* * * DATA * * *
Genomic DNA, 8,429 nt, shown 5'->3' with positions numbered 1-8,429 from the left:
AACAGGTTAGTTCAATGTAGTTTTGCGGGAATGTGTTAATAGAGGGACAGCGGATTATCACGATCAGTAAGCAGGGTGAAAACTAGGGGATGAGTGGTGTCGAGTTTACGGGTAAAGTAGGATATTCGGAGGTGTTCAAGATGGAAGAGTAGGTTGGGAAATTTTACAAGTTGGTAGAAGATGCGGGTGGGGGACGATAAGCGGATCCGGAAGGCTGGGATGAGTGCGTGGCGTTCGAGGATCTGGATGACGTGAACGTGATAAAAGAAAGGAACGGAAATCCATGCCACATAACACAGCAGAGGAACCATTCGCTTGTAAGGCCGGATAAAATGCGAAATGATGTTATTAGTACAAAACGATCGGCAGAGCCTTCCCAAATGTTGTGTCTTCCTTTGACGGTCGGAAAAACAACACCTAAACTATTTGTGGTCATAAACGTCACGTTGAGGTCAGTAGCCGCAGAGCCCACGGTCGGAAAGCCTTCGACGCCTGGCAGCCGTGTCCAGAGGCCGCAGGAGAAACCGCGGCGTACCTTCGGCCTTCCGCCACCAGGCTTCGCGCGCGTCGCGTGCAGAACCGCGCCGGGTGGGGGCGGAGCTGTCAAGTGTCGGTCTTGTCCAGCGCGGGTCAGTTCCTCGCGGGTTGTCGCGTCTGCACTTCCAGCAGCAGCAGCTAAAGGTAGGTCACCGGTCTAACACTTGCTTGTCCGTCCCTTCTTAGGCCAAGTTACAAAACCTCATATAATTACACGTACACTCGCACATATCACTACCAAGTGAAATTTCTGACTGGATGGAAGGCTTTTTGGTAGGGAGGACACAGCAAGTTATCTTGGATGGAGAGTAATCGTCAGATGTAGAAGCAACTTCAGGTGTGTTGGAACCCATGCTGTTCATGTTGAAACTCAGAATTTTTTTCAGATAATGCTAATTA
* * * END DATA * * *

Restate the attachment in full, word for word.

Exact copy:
Genomic DNA, 8,429 nt, shown 5'->3' with positions numbered 1-8,429 from the left:
AACAGGTTAGTTCAATGTAGTTTTGCGGGAATGTGTTAATAGAGGGACAGCGGATTATCACGATCAGTAAGCAGGGTGAAAACTAGGGGATGAGTGGTGTCGAGTTTACGGGTAAAGTAGGATATTCGGAGGTGTTCAAGATGGAAGAGTAGGTTGGGAAATTTTACAAGTTGGTAGAAGATGCGGGTGGGGGACGATAAGCGGATCCGGAAGGCTGGGATGAGTGCGTGGCGTTCGAGGATCTGGATGACGTGAACGTGATAAAAGAAAGGAACGGAAATCCATGCCACATAACACAGCAGAGGAACCATTCGCTTGTAAGGCCGGATAAAATGCGAAATGATGTTATTAGTACAAAACGATCGGCAGAGCCTTCCCAAATGTTGTGTCTTCCTTTGACGGTCGGAAAAACAACACCTAAACTATTTGTGGTCATAAACGTCACGTTGAGGTCAGTAGCCGCAGAGCCCACGGTCGGAAAGCCTTCGACGCCTGGCAGCCGTGTCCAGAGGCCGCAGGAGAAACCGCGGCGTACCTTCGGCCTTCCGCCACCAGGCTTCGCGCGCGTCGCGTGCAGAACCGCGCCGGGTGGGGGCGGAGCTGTCAAGTGTCGGTCTTGTCCAGCGCGGGTCAGTTCCTCGCGGGTTGTCGCGTCTGCACTTCCAGCAGCAGCAGCTAAAGGTAGGTCACCGGTCTAACACTTGCTTGTCCGTCCCTTCTTAGGCCAAGTTACAAAACCTCATATAATTACACGTACACTCGCACATATCACTACCAAGTGAAATTTCTGACTGGATGGAAGGCTTTTTGGTAGGGAGGACACAGCAAGTTATCTTGGATGGAGAGTAATCGTCAGATGTAGAAGCAACTTCAGGTGTGTTGGAACCCATGCTGTTCATGTTGAAACTCAGAATTTTTTTCAGATAATGCTAATTA